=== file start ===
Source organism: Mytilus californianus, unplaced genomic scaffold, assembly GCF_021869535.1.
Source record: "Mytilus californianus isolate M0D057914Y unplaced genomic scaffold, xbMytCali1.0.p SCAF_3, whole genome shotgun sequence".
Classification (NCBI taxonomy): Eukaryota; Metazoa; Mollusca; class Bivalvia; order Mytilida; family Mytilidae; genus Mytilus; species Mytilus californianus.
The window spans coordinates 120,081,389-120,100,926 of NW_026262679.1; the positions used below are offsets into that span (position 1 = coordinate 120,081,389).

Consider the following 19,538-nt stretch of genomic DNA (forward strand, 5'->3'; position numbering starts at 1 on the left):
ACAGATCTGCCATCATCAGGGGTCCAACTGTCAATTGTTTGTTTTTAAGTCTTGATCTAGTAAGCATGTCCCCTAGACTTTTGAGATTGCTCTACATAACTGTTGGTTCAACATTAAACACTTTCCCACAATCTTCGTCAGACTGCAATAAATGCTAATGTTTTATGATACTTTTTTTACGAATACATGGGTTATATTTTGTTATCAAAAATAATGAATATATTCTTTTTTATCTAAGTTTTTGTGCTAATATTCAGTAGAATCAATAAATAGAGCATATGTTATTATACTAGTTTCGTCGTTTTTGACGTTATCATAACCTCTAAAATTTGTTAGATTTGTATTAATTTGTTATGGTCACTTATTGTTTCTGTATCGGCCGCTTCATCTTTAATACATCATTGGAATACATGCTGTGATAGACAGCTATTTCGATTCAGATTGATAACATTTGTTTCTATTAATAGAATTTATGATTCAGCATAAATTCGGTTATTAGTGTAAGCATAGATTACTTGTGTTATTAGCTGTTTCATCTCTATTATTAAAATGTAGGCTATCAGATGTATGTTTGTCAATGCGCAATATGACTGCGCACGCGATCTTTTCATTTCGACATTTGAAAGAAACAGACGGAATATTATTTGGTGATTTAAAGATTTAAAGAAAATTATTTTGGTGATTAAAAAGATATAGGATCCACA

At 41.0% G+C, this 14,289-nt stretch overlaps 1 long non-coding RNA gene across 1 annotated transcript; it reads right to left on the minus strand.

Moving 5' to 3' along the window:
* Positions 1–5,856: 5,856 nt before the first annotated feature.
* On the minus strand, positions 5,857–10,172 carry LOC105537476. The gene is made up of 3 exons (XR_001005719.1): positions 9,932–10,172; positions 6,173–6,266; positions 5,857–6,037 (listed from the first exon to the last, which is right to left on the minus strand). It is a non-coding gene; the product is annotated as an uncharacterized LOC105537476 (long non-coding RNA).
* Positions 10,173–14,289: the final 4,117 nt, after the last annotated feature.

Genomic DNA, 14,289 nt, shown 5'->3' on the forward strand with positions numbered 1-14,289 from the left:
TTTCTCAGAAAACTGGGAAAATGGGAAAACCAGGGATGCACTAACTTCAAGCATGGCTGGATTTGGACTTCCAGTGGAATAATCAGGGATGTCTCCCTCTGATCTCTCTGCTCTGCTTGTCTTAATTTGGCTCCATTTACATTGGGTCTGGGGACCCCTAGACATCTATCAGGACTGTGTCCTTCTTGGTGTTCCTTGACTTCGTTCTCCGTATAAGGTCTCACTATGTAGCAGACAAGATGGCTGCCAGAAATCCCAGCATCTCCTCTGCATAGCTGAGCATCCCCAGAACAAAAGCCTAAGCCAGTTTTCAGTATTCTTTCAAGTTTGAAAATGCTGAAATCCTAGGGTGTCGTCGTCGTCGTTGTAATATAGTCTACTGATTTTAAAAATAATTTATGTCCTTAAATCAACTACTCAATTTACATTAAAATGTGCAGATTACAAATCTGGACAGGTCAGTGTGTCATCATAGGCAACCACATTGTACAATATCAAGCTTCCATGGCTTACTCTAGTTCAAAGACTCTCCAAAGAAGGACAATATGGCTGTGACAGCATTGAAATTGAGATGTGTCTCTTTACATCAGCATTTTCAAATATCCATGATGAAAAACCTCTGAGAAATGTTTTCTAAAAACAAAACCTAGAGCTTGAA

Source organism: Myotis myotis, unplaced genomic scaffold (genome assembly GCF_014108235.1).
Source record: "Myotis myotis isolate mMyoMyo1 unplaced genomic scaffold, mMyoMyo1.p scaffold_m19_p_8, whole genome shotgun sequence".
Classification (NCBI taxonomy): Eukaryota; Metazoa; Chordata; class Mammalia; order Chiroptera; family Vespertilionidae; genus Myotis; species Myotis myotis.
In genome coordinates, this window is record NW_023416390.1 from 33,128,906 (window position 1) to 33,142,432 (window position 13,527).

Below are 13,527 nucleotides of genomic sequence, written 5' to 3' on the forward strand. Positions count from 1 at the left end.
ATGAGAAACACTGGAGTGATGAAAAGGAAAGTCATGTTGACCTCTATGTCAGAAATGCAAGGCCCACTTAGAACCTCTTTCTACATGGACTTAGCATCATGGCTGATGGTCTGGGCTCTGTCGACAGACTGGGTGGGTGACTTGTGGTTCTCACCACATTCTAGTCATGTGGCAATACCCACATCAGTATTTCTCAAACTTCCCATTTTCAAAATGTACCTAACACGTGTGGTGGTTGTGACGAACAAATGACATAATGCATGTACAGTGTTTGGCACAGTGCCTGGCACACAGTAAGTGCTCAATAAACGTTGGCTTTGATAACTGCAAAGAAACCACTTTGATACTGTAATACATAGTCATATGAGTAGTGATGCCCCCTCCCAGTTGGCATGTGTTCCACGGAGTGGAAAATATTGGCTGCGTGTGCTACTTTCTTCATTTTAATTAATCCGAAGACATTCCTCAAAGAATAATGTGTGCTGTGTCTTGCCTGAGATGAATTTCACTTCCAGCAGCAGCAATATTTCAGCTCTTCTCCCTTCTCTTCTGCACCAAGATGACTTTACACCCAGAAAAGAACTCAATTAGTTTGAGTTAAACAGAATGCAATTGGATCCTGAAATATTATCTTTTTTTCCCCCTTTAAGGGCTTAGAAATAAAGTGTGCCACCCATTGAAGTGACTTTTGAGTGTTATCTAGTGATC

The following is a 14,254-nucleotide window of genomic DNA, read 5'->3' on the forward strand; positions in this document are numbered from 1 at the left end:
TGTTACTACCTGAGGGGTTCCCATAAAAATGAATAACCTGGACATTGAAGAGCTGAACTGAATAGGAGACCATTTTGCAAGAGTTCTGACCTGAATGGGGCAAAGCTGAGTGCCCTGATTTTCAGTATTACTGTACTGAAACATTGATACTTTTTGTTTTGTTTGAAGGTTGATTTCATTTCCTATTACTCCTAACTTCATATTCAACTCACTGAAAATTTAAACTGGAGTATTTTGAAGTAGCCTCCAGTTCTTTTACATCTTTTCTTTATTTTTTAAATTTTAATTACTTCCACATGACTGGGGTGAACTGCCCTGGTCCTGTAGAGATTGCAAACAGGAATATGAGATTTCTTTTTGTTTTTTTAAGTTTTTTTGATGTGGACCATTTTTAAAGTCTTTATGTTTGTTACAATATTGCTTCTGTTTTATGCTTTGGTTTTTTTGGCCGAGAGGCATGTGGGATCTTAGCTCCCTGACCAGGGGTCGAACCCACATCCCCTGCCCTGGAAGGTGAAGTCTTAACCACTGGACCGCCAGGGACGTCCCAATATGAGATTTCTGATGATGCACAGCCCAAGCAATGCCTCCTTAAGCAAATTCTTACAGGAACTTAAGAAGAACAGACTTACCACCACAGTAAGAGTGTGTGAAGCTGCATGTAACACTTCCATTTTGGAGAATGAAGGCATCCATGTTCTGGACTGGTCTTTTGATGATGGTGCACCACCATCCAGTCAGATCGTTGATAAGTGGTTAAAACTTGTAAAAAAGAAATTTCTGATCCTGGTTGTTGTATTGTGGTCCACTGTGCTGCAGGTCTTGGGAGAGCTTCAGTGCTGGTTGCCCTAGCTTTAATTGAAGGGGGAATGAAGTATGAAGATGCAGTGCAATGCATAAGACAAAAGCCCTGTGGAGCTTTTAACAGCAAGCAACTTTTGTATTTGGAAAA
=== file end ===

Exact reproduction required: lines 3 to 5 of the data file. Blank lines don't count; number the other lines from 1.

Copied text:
Classification (NCBI taxonomy): Eukaryota; Metazoa; Mollusca; class Bivalvia; order Mytilida; family Mytilidae; genus Mytilus; species Mytilus californianus.
The window spans coordinates 120,081,389-120,100,926 of NW_026262679.1; the positions used below are offsets into that span (position 1 = coordinate 120,081,389).

Consider the following 19,538-nt stretch of genomic DNA (forward strand, 5'->3'; position numbering starts at 1 on the left):